From the moment I walk inside, I am overwhelmed by visual elements: dozens of real-life wedding photos plastered to the walls, bouquets of flowers hanging from the ceiling, projections of butterflies, a moving backdrop of the beach, and what looks like an actual bathtub on stage.
As I process all of that, an exhausted looking woman wearing a filthy wedding dress walks on stage and proceeds to strip entirely and joyously bathe in front of all of us.
A: I kind of tried to read as little as humanly possible. I know everyone has different experiences and that they serve drinks and it has something to do with Alice in Wonderland, but that is literally about it.
A: I’ve seen the show before, but I wanted to see it again. I loved it. I thought it was really ethereal. You enter a whole new world and you forget about what is going on outside completely, which is really nice. It is entertaining, but it is not a flashy Broadway in-your-face kind of entertaining. It is more intimate and subtle, which I like.
Once the show started, I didn't understand why people had their cell phones out and were taking pictures. It's a big no-no to have your phone out in a theatre, let alone to take pictures. I asked one of the staff members running around the show and I found out you could take as many pictures and videos as you wanted. Bonus! Well, as long as you don't use flash.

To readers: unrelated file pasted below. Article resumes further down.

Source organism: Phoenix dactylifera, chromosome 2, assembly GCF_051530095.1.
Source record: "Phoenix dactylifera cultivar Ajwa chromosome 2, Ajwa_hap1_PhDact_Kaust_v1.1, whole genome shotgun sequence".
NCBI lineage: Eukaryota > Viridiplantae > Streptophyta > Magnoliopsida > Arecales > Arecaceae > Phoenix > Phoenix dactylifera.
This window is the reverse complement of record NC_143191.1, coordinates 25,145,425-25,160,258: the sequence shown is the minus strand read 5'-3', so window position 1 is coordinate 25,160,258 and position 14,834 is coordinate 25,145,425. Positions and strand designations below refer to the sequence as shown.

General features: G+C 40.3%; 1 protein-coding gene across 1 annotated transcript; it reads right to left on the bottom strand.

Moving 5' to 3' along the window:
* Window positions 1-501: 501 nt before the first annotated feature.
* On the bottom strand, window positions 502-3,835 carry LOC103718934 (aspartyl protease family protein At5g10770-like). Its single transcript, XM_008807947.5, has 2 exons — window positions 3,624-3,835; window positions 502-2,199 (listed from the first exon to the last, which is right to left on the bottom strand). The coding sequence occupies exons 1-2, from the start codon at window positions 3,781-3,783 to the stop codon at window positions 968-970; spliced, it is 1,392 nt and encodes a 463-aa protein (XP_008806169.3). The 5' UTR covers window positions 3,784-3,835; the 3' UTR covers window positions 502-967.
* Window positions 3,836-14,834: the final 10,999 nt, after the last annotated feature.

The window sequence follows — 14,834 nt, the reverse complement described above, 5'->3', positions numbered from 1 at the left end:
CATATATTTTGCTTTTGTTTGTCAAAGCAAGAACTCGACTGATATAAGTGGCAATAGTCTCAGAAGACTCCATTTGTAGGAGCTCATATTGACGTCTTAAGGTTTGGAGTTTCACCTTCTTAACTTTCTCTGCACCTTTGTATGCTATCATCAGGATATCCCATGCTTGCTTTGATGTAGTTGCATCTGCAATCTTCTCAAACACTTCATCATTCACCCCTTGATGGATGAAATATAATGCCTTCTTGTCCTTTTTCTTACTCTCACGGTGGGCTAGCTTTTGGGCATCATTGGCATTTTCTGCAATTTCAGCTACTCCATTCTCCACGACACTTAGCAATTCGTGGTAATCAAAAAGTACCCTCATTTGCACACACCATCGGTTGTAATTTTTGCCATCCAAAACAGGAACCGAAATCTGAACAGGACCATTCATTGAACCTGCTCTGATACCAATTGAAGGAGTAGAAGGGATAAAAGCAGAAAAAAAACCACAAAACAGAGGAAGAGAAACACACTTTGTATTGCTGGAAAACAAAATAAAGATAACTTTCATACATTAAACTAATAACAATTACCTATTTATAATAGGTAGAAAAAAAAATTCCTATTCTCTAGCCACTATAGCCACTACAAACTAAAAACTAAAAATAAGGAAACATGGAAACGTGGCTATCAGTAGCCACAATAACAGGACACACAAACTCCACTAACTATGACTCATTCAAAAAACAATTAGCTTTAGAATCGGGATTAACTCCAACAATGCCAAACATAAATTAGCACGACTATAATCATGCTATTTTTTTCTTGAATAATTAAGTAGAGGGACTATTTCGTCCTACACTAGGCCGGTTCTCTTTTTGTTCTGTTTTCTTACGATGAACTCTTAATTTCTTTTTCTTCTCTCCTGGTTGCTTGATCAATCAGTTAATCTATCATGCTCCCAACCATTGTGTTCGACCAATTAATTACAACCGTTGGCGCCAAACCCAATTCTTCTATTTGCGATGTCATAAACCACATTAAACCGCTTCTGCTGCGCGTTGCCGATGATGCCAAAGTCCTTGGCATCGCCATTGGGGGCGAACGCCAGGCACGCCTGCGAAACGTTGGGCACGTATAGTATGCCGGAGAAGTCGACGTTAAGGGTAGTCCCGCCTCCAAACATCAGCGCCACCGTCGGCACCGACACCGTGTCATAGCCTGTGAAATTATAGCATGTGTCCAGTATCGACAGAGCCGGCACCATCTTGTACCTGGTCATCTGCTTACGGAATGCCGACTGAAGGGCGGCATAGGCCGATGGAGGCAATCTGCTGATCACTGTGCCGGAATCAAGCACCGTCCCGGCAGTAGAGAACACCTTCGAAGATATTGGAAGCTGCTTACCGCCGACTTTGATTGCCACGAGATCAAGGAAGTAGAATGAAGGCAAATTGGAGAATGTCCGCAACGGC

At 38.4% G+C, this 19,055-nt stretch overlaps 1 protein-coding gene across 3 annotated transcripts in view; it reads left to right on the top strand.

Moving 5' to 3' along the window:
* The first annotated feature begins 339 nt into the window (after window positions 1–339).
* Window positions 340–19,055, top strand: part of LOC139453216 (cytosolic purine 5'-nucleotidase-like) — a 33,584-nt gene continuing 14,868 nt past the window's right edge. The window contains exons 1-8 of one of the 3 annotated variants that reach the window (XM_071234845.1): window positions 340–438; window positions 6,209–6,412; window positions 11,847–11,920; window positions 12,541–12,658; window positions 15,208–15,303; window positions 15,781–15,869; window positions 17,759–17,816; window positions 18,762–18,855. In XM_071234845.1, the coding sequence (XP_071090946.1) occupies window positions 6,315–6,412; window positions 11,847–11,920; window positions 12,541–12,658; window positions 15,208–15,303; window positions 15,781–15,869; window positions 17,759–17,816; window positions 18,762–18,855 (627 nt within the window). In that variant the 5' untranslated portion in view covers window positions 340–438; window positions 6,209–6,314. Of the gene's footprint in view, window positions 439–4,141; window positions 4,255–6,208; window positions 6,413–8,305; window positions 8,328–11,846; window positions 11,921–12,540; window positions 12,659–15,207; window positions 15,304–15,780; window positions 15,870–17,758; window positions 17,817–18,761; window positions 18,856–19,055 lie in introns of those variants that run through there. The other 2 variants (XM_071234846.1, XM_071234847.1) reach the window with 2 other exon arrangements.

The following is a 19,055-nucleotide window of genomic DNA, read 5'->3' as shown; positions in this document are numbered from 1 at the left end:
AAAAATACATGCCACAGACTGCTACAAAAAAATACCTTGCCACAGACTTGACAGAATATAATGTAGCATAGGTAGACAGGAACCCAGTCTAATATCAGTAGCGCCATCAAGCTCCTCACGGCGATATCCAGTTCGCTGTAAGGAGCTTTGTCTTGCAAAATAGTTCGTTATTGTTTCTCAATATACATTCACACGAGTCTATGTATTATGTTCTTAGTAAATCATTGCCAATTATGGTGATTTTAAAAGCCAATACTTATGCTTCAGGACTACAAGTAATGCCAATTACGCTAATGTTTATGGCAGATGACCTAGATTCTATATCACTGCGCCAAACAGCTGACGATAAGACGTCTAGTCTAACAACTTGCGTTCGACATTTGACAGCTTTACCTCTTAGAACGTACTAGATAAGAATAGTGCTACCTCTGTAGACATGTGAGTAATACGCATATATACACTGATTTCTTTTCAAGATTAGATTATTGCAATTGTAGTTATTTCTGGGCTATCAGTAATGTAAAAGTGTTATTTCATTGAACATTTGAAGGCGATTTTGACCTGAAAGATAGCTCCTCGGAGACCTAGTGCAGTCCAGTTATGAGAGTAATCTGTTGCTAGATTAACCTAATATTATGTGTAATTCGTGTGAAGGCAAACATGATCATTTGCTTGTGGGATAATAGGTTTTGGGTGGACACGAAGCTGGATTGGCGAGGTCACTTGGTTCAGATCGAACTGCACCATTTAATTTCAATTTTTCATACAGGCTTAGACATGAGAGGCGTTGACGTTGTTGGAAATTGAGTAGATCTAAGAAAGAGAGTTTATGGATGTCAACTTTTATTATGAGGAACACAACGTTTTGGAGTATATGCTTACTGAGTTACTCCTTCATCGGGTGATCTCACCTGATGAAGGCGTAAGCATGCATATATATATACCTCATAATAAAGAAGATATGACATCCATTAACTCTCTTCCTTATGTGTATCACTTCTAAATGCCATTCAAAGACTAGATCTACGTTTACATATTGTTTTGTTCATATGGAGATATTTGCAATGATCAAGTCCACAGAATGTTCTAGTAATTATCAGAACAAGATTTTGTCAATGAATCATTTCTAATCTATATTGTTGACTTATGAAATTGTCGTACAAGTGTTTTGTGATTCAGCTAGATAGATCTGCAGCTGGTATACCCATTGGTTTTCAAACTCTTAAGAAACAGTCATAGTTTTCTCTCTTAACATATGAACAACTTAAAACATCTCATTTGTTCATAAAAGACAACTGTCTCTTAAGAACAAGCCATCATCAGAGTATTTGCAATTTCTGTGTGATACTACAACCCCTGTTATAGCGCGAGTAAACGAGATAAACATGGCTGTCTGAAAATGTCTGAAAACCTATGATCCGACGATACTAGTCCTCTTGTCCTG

Fuerza Bruta had no clear story line but that didn't have any effect on my viewing of the show. I felt like the show brought me into a world of fantasy, where just about anything can happen.
I find that whenever a show involves the audience, there's a certain unique flare that the audience adds and boy was this a rowdy bunch I was with, most likely a result of the spirits in which they indulged. As Sam scans the audience looking for a lovely assistant, here I am, finding myself cracking up, holding my stomach for mercy as Sam makes the faux pas of calling up a young boy as his beautiful assistant. “What’s your name little girl?” ... “I’m a boy.” Pure comedic gold.